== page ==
Georgia’s outlying regions are largely still developing when it comes to social support programs, youth development initiatives, and financial support structure for their municipalities. This has been further complicated by the Covid-19 pandemic and efforts to raise community standards and promote human rights. With this as the core of their mission of outreach and monitoring, one organization has made it their goal of engaging with Civil Society Organizations.
Organization CENN, with the support of the European Union, has launched a new initiative aimed at bolstering the effectiveness of Civil Society Organizations (CSOs). The project, titled ‘Empowering CSOs to Promote Inclusive and Green Post-Covid Recovery,’ has three primary outline objectives;
• Capacity building of civil society organizations;
• Strengthening participatory democracy practices at the local level;
• Financial support for local initiatives to improve social services.
The program is set to go through to early 2025 with a budget of over €1.1 million. Focusing on the two regions of Samtskhe-Javakheti and Kvemo Kartli, the project is aimed at improving social services and building bridges between community leadership and the people in these outlying regions. The four-year project is based on a baseline of data taken from the aforementioned areas through interviews and surveys of both community members and leaders.
This baseline established the current situation of social services, the engagement of CSOs in the affected regions, and where resources may be best invested. Iago Kachkachishvili, a research team leader, presented his findings based on Context Analysis research concerning social services and civil society. According to this research, several areas of focus were examined.
The program is set to go through to early 2025 with a budget of over €1.1 million
This data consisted of 600 adults in both regions for a total of 1,200 interviews of community members. This also included eight focus groups, with both Georgian and non-Georgians involved as both regions contain Armenian and Azerbaijani ethnic populations. Separately, 17 expert interviews were conducted with local officials and leaders.
In short, Iago explains that the expert analysis and population perceptions are in line with predicted outcomes, but the data deserves a deeper examination. One note, he states, is that there is insufficient awareness of social programs by the public. This is particularly worse with ethnic minorities due to language barriers with non-Georgian speaking populations and documentation or official notices not being in an understandable language.
This has resulted in a low participation in social services. According to the data, 75% of people surveyed in Kvemo Kartli and 88% in Samtskhe-Javakheti did not participate in social support and development programs. The majority of the usage that did occur were one-time support payments, potentially due to a lack of explanation of the bureaucratic process to those that may be interested.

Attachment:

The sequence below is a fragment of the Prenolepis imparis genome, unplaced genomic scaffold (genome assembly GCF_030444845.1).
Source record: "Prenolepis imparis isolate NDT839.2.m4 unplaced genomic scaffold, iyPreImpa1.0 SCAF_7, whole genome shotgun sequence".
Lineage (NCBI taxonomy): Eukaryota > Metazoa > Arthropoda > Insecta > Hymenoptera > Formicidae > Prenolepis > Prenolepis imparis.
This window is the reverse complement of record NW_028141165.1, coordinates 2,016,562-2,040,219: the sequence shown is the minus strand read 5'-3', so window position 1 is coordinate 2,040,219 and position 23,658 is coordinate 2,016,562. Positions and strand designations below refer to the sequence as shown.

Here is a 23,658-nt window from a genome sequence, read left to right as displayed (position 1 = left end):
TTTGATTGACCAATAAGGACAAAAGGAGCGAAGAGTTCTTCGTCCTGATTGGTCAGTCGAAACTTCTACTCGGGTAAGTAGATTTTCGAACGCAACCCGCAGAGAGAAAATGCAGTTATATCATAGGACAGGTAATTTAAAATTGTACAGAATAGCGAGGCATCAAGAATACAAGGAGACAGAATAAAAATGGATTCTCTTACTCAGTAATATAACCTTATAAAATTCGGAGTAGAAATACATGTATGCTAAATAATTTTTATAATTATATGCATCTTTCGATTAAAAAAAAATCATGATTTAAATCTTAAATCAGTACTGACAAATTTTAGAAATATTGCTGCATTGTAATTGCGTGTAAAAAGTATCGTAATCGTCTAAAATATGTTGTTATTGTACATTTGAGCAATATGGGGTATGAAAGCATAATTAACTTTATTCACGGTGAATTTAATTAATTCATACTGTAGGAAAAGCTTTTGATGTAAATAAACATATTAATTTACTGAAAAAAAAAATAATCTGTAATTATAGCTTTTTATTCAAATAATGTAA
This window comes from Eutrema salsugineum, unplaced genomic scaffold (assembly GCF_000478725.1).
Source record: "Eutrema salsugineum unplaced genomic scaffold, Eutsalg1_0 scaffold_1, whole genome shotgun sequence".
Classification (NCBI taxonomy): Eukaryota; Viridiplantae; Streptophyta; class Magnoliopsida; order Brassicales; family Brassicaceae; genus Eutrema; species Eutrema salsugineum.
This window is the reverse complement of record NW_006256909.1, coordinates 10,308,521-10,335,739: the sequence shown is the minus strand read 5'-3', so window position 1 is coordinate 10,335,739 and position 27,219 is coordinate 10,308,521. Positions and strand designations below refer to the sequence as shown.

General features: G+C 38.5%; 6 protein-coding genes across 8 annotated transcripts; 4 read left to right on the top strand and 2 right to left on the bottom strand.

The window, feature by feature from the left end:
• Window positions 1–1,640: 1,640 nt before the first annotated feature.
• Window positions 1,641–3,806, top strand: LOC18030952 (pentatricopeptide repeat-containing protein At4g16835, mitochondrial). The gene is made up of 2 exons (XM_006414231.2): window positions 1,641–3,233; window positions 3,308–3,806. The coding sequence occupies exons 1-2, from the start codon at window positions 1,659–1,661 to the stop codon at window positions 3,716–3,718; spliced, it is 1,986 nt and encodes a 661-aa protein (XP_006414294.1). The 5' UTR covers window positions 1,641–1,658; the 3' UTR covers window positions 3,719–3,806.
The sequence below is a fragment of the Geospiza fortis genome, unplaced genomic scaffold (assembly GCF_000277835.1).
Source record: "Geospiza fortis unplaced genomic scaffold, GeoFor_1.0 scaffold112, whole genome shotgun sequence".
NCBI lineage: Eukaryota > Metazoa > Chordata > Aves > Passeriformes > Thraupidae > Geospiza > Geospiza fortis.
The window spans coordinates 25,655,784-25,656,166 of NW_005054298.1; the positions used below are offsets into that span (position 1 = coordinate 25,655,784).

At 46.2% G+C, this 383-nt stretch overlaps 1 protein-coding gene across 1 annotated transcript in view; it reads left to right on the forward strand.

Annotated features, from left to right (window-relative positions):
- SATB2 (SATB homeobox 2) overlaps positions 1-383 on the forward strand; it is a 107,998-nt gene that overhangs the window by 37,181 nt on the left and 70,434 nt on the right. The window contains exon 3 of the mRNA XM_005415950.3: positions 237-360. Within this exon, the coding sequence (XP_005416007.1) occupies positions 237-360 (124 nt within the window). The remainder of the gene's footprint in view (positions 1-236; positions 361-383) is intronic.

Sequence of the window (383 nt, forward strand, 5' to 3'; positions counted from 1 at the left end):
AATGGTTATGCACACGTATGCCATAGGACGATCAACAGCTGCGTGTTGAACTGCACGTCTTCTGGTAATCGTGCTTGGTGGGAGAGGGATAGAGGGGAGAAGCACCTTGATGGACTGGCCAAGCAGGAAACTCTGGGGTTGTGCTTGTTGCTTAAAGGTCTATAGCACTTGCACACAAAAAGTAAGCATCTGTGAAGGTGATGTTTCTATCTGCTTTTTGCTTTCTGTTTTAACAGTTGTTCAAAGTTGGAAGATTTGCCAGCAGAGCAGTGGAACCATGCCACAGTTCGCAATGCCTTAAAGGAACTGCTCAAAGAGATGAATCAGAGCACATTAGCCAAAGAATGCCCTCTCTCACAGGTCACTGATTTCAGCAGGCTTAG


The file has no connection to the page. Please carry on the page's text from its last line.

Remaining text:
Another point made during the interviews was the application process for these social benefits. Interviewees explained that the process seems complicated and overly burdensome for the perceived benefit. This was largely due to a fractured communications framework between the municipalities and the residents, Iago explained. This lack of contact and potentially trust is of particular focus for the program.
The contact between the two entities was another stark figure to note. 83% in Samtskhe-Javakheti and over 80% in Kvemo Kartli said they had no contact with local government officials. While some of this may be due to a lack of genuine need, the trust levels surveyed may explain the reason for these numbers. When asked about their satisfaction with the performance of local officials, Samtskhe-Javakheti residents polled at 48% approval, with Kvemo Kartli residents only at 30% approval.
There is insufficient awareness of social programs, particularly among ethnic minorities, due to language barriers when documentation or official notices are not in an understandable language
These figures about awareness and engagement paint an interesting picture and outline the need for CENN in these regions. With this baseline data, they explain that by mobilizing community institutions into a CSO-led coalition will revitalize these regions. A “Regional Social Service Alliance,” together with additional partnerships with like-minded organizations, is structured to offer these social and healthcare initiatives to the residents, particularly women, youth, disadvantaged, excluded, and marginalized groups.
In addition to these, the establishment of special programs will aid in the bolstering of the infrastructure of support in these regions. Youth Professionals Program (YPP), special development and training courses for target partners, international study programs, and various women’s civic activity groups will mobilize these residents to become more active members in their local communities and more robust participants in the local democratic scene.
CENN’s Human Rights Based Approach (RBA) is at the core of their logic when launching this expansive endeavor. The outlying regions of Georgia’s more rural communities have had to rebuild and repair much of their community infrastructure in a post-pandemic environment. Along with local leadership, existing community support organizations, and the backing of the European Union, CENN has built a framework to address each of the aforementioned areas of note to bring social services and assistance to these affected communities.
By Michael Godwin